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  1. #1

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    coated or uncoated???

    F5.6, 210mm/F12, 370mm Schneider Symmar Convertible lens.... Anyone know ahead of time or will I just have to check it? Thanks!!!

  2. #2
    Paul Sorensen's Avatar
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    Mine is single coated. I also really like it, for what it is worth.

  3. #3

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    I believe all of the Symmar convertible are single coated.

  4. #4
    David A. Goldfarb's Avatar
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    I think so too. They are generally of 1960s-70s vintage.
    flickr--http://www.flickr.com/photos/davidagoldfarb/
    Photography (not as up to date as the flickr site)--http://www.davidagoldfarb.com/photo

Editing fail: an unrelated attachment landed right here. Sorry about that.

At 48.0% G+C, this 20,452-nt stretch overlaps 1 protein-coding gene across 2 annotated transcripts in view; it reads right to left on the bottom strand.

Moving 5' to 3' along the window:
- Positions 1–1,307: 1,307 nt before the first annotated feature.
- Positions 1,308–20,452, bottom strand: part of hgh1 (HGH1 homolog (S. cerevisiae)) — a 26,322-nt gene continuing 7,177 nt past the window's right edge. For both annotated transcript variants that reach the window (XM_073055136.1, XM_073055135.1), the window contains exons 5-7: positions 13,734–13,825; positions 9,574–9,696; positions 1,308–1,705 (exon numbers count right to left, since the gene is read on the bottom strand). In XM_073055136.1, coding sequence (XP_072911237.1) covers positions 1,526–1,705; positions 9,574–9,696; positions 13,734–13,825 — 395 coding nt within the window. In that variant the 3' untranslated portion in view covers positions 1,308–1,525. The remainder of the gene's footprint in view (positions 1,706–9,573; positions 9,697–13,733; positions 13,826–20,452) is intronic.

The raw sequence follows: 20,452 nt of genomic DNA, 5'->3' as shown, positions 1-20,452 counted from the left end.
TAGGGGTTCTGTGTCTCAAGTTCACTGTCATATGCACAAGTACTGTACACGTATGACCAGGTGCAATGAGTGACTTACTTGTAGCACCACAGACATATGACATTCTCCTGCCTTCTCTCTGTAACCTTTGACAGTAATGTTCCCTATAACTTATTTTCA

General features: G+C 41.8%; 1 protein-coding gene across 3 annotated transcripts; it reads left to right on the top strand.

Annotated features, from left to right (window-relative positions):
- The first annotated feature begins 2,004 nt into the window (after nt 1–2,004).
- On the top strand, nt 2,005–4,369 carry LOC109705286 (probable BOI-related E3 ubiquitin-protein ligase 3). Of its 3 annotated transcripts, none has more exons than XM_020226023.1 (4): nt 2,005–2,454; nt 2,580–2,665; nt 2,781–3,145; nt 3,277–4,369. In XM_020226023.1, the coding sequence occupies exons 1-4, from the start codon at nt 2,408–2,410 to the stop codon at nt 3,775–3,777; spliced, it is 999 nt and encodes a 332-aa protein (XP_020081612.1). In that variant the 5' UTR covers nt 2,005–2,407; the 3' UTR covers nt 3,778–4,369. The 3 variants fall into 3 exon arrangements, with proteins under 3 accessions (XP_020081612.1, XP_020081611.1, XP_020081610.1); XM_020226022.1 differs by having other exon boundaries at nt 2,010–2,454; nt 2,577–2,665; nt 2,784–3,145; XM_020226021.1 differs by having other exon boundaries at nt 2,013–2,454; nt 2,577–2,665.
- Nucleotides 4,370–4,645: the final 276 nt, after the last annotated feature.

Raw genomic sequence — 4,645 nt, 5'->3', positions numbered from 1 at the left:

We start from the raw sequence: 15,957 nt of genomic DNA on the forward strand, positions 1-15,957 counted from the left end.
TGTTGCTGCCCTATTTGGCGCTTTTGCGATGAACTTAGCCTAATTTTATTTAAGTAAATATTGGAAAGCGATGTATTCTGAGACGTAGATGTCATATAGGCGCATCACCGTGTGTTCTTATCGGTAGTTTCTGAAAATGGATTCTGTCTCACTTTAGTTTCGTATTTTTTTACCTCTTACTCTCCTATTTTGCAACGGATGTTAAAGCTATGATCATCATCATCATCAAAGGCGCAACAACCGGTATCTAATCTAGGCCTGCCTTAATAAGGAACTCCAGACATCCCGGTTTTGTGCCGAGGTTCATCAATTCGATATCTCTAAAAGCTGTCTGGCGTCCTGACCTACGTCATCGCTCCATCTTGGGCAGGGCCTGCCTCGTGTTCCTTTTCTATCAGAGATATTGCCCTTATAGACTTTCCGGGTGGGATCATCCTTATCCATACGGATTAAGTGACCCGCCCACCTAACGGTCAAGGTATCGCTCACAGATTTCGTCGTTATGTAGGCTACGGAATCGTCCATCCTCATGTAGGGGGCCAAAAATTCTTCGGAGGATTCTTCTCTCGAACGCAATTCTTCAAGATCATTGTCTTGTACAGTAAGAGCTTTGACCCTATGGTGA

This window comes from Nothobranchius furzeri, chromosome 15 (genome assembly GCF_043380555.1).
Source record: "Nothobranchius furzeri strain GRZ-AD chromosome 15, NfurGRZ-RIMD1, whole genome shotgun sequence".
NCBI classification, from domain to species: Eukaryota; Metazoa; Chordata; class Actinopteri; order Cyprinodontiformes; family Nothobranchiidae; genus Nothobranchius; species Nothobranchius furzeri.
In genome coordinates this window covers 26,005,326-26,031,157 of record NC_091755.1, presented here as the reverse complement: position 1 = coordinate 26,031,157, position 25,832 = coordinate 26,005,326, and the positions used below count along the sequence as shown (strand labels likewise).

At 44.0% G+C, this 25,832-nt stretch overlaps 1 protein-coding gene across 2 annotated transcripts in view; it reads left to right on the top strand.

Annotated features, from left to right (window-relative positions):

Academic (Slavic and Comparative Literature)--http://www.davidagoldfarb.com

  5. #5
    Ole
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    Some of the first triple-convertible Symmars f:6.3 may have been uncoated, but all f:5.6 convertibles are single-coated.
    -- Ole Tjugen, Luddite Elitist
    Norway

  6. #6

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    You can date your lens from the serial number table at http://www.schneideroptics.com/info/age_of_lenses/.

    AFAIK, all post-WWII Schneider lenses are at least single coated. (Perhaps a very few exceptions on the resumption of production post war ???) Early ones have a triangle symbol to advertise this feature. The triangle symbol was dropped after a few years, by which time single coating was universal and featuring it was no longer a selling point.

    (Schneider began multicoating some LF lenses in 1977, after the end on the plain Symmar series -- see http://www.schneideroptics.com/info/...format_lenses/.)

  7. #7

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    I was researching a 180mm symmar-S (a generation after the convertibles,) and Chris Perez's comparison site listed 2 lenses, both Symmar-S, one was MC and the other was single-coated. The resolution of the single (1970) was well above the MC version,(1980) FWIW. David O'Connor



 

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